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Thread: Air Forks

  1. #1
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    Default Air Forks

    Seems that I remember many years ago buying a kit that tied both forks together so that you had only one valve to add air. I don't remember who made it. Does anyone know if there is a kit like this still available? TIA.
    Dale

    "The only thing necessary for the triumph of evil is for good men to do nothing." - Edmund Burke

    1982 Suzuki GS1100G
    2017 Kawasaki Versys-X 300
    1999 Kawasaki ZRX1100
    1997 Honda 250 Rebel


  2. #2
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    Some GSes had tubes that tied the forks together. One that I know of was the 1100E.

    An alternative is to replace your springs, which are probably worn out anyway, with stronger springs that will hold the weight without any additional air. Sonic Springs is one source. Progressive and Racetech are a couple more. Sonic has straight-rate springs that work very well. New springs and some fresh 10w oil changed my forks considerably.

  3. #3
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    Yeah, replacing the springs is a far better solution. Adjustable air pressure sounds like a good idea, but...it's not.
    Rich Desmond
    1980 GS1000S
    2020 Ducati Multistrada 1260S
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  4. #4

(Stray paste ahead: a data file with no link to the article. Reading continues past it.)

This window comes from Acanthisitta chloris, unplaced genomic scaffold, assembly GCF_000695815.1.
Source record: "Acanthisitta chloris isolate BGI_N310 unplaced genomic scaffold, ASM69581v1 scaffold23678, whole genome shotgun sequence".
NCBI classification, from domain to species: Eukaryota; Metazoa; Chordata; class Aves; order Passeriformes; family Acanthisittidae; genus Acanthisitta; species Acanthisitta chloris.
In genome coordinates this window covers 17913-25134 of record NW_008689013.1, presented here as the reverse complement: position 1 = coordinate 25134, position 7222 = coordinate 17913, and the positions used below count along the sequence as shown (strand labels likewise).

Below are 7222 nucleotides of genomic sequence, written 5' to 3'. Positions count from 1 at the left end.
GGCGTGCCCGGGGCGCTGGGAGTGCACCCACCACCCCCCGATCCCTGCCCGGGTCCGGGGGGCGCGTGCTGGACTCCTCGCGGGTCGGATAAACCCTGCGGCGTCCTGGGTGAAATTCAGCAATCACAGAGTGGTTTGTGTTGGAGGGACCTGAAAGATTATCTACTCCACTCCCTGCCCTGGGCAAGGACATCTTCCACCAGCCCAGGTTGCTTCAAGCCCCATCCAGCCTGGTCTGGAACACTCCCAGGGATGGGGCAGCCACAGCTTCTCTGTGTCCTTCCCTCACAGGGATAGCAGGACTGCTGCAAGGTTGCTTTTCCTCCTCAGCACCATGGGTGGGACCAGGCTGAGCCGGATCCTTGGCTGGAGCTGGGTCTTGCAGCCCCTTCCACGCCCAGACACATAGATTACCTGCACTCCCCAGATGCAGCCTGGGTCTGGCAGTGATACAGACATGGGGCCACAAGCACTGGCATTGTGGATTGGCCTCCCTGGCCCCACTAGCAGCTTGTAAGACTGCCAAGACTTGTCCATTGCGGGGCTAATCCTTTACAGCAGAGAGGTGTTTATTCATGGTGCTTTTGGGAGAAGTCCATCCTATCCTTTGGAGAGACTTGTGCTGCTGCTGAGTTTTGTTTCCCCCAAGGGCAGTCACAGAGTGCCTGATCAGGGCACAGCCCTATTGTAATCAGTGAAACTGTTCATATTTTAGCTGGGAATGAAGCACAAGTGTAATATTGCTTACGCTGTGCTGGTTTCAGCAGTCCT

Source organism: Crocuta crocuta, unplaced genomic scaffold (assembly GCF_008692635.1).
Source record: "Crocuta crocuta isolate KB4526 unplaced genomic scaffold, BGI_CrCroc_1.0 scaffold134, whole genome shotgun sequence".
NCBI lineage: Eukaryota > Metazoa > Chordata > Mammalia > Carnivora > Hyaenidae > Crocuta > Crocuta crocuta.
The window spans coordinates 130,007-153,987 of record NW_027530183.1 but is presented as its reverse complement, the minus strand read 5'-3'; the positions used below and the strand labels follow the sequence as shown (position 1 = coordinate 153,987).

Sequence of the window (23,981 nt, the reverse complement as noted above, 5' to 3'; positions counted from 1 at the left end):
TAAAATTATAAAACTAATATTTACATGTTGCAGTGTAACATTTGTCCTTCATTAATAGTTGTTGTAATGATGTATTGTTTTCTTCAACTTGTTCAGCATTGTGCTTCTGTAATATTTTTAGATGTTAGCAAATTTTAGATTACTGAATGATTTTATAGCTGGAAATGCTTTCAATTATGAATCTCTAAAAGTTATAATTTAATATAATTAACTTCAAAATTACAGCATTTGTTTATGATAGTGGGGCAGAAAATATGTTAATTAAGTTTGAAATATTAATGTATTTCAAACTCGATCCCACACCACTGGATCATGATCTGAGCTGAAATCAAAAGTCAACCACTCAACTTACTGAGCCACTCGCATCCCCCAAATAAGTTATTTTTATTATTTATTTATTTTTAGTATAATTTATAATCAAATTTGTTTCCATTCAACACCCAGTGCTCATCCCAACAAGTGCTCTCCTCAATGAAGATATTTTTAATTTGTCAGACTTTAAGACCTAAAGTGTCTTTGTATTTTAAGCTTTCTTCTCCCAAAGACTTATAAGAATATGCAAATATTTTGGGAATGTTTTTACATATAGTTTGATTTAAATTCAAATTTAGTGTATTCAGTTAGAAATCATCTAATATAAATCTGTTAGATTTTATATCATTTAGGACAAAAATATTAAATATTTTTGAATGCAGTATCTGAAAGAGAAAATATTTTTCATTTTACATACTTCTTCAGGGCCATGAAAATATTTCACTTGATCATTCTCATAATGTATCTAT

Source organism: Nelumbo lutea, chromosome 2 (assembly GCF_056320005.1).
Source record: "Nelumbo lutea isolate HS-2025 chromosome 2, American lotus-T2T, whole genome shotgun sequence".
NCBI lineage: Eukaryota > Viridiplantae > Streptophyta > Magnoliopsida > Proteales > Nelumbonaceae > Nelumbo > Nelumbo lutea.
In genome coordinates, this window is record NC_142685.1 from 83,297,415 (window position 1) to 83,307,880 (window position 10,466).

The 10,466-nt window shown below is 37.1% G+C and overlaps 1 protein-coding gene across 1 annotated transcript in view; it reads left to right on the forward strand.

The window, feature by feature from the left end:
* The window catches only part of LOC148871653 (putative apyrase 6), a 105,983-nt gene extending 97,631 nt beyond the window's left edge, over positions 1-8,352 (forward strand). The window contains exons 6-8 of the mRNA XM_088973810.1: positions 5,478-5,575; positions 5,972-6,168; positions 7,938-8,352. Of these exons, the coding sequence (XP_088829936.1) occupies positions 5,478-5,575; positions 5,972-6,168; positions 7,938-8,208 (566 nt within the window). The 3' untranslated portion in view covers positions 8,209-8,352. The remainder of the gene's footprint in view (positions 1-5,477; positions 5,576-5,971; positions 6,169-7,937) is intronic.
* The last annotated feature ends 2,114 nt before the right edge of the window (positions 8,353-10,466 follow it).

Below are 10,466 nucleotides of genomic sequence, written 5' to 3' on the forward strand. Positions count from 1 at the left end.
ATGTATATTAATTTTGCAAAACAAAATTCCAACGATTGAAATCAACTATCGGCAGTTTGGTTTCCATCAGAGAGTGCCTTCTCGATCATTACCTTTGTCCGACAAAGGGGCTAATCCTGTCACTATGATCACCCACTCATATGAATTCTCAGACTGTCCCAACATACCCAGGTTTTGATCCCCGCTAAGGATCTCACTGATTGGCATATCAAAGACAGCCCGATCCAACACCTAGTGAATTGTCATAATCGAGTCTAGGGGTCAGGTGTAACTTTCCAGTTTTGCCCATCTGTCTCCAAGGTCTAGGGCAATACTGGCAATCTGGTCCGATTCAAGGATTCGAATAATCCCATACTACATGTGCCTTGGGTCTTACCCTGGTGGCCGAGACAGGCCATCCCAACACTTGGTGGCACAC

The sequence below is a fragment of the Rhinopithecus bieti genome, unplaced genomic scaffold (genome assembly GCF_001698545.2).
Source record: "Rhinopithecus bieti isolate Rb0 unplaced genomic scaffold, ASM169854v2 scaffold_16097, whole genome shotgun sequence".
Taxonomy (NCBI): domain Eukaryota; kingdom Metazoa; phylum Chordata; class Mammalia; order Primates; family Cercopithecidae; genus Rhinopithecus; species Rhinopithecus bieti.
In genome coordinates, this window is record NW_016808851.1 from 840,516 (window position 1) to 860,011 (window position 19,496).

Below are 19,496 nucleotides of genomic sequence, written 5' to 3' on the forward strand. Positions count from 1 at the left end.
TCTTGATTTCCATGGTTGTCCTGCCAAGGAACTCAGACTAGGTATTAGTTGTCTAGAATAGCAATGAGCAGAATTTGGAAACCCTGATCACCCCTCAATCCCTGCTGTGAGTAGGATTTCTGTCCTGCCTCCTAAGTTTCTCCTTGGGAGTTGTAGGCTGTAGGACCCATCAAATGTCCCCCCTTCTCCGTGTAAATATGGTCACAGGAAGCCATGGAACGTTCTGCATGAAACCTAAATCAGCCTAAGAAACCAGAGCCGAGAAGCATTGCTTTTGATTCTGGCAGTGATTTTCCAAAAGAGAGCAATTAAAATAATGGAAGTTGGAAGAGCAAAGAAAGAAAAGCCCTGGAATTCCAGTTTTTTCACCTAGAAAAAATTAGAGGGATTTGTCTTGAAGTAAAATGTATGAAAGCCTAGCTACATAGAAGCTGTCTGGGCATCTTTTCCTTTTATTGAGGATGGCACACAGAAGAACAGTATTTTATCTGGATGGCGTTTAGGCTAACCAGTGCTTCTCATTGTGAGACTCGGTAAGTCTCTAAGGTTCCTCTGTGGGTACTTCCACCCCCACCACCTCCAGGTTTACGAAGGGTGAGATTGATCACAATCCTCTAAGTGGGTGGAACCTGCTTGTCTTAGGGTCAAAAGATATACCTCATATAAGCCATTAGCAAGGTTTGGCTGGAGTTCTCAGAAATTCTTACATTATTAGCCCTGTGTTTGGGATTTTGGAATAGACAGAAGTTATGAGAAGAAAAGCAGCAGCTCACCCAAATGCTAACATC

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    Default

    Quote Originally Posted by GS1100GZ View Post
    Seems that I remember many years ago buying a kit that tied both forks together so that you had only one valve to add air. I don't remember who made it. Does anyone know if there is a kit like this still available? TIA.
    If you still insist on doing it, it can be done with hardware store parts. A couple of suitable pipe(brass or some such) fittings & some PTFE hose and a Schrader valve to fill with. Easy Peasy!

    My rig in the '70s even had a small gauge included that you could watch climb when you applied the brakes!
    Last edited by slayer61; 10-29-2021 at 11:24 AM.

  5. #5
    rphillips is offline Forum Sage Past Site Supporter
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    Default

    Yep, you're right, there sure was an after mkt. kit for this, I put one on a GS1000. But been too long, don't have a clue who may have made it. Mine was pretty crude, a brass tee with a Schrader valve & 2 short lines with couplings to screw on to each existing Schrader valve.
    1983 GS1100E, 1983 CB1100F, 1991 GSX1100G, 1996 Kaw. ZL600 Eliminator, 1999 Bandit 1200S, 2005 Bandit 1200S, 2000 Kaw. ZRX 1100

  6. #6
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    The 83-85 GS750/700 has air forks tied together with one valve. I plugged the holes in mine and put Sonic springs in.
    Like previously said, air forks and brake activated anti-dive sound good but really don't work great.

    Mad
    83 GS750E
    2006 ZX14
    2004 KTM 450 EXC
    2001 Yamaha Big Bear

  7. #7
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    Not worth the bother, honestly.
    A few years ago I was really taken with the idea of re-instating the air forks on the GS850, because I'd fitted a set of GS1000 forks with air adjustment.